“The employers are having a hard time getting [employees] back to work … I was against that original decision, but they did that. It still worked out well because it gave people a lifeline, a real lifeline. Now we’re doing it again,” the president said. “They’re thinking about doing 70 percent of the amount. The amount would be the same, but doing it in a little bit smaller initial amounts.”
Congressional Democrats and many economists say the current benefit should be extended in full to prevent a crucial source of economic stimulus from disappearing from an already wobbly economic recovery.
Given the difficulty of reaching a deal with Democrats before the existing benefits expire, Mnuchin and White House Chief of Staff Mark Meadows on Thursday floated a stand-alone extension of unemployment provisions as part of a package with school funding and a type of lawsuit shield to make it harder for employees to sue their employers if they become sick.
Senior lawmakers in both parties oppose this piecemeal approach, but if they are unable to reach a deal, they might be forced to pass some type of stand-alone benefit extension next week.
In March, lawmakers initially discussed increasing unemployment benefits so they would represent 100 percent of a worker’s prior income. Congress ultimately abandoned the idea in favor of the universal $600 bonus in part because Labor Secretary Eugene Scalia warned that the nation’s unemployment systems could not handle the complexity of matching every individual’s unemployment benefits to his or her prior income, according to Sen. Ron Wyden (D-Ore.), who led those negotiations.
“Scalia said, ‘It can’t be done,’ ” Wyden said in an interview. “We have not seen a single piece of paper describing how this would be administered without the downsides Scalia pointed out months ago.”
Mnuchin acknowledged the technical challenges posed by converting from one system to another when addressing reporters on Thursday. He said the matter was being discussed with state unemployment offices. “Let me just say, different states are in different places,” Mnuchin said. “Some states can implement this quickly. Some states will take time.”
Some experts are skeptical. State unemployment offices have been badly overwhelmed by the unprecedented surge in claims, and there were another 1.4 million claims last week. Thousands of the newly jobless have struggled for months to obtain their benefits, and in some states, have camped outside unemployment offices overnight to be first in line for help.
The $600-per-week bonus was chosen for its simplicity compared to targeted, individual wage replacement — but it has proven tremendously difficult for states to implement as the nation’s unemployment rate spiked to 15 percent before falling slightly to 11 percent.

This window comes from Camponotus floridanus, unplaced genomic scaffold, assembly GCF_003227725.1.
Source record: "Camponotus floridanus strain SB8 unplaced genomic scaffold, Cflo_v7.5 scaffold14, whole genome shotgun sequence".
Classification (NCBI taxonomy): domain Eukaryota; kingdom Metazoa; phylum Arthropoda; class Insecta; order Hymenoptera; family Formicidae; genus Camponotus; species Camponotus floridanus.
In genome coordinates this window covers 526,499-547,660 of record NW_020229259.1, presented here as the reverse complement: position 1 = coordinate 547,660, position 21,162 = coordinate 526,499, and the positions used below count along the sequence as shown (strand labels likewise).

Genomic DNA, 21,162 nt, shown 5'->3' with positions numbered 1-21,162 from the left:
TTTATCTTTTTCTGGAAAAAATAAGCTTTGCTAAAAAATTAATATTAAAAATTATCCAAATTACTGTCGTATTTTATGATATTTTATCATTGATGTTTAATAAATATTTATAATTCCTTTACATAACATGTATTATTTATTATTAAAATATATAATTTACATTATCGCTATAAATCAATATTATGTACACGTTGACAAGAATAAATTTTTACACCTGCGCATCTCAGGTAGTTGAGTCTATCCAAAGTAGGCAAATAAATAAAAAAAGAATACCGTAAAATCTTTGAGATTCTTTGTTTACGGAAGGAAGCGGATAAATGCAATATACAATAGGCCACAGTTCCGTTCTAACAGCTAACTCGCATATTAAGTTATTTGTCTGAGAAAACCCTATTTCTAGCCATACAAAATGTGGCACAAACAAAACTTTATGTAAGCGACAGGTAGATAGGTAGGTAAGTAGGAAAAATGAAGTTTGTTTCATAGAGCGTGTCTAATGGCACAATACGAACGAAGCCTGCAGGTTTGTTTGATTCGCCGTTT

“You’re asking states to overhaul their insurance systems in the middle of a pandemic, when they’re already overloaded. What happens if states shift to a new system and they dump beneficiaries and miss payments because of an error?” said Ernie Tedeschi, who served as an economist in the Treasury Department under the Obama administration. “It’s too complicated.”
Andrew Stettner, senior fellow at the Century Foundation, said states would do their best but that many would struggle to pull off the change. “The state [unemployment insurance] systems are like a house built on sticks and you’re throwing a match onto them,” he said. Stettner added it could prove difficult for the Labor Department to figure out how to target payments for every state to reflect 70 percent of wages for every person.
White House and GOP officials have discussed a transition period that would give states time to figure out how to implement the reduction in benefits. Under this scenario, Republicans could first extend the benefit at a lower amount of around $200-per-week instead of $600, continuing the existing flat payment at a reduced level. Democrats would be sure to demand a higher figure.
The $200 bonus, combined with state benefits, would amount to close to 70 percent of a typical worker’s prior income, although under the flat amount there would be significant variation, as some would receive more than prior income and some would receive less.
“There’s a way to extend this so the majority of people will get paid the 70 percent immediately,” Mnuchin said. Meadows added that the $1,200 stimulus payments expected to be included in the package would help make up the difference for Americans for whom the extension does not amount to 70 percent of prior income.
At the end of a period that may last two months, one senior GOP congressional official said, the automatic payment would go away and be replaced by the more targeted benefit.
“After two months, the states say — at least most states; I think pretty much all states — say they could convert to the feds doing a percentage of the state benefit,” said the GOP official, who spoke on the condition of anonymity to discuss internal deliberations. “Do your state calculation, and then the [federal government] will do 50 percent on top of that.”
Whether the states will be able to pull off the change in a way that protects beneficiaries remains to be seen. The National Association of State Workforce Agencies recently said that it would take one to four weeks for most states even to change the bonus amount from $600 to some other amount, according to Wyden’s office.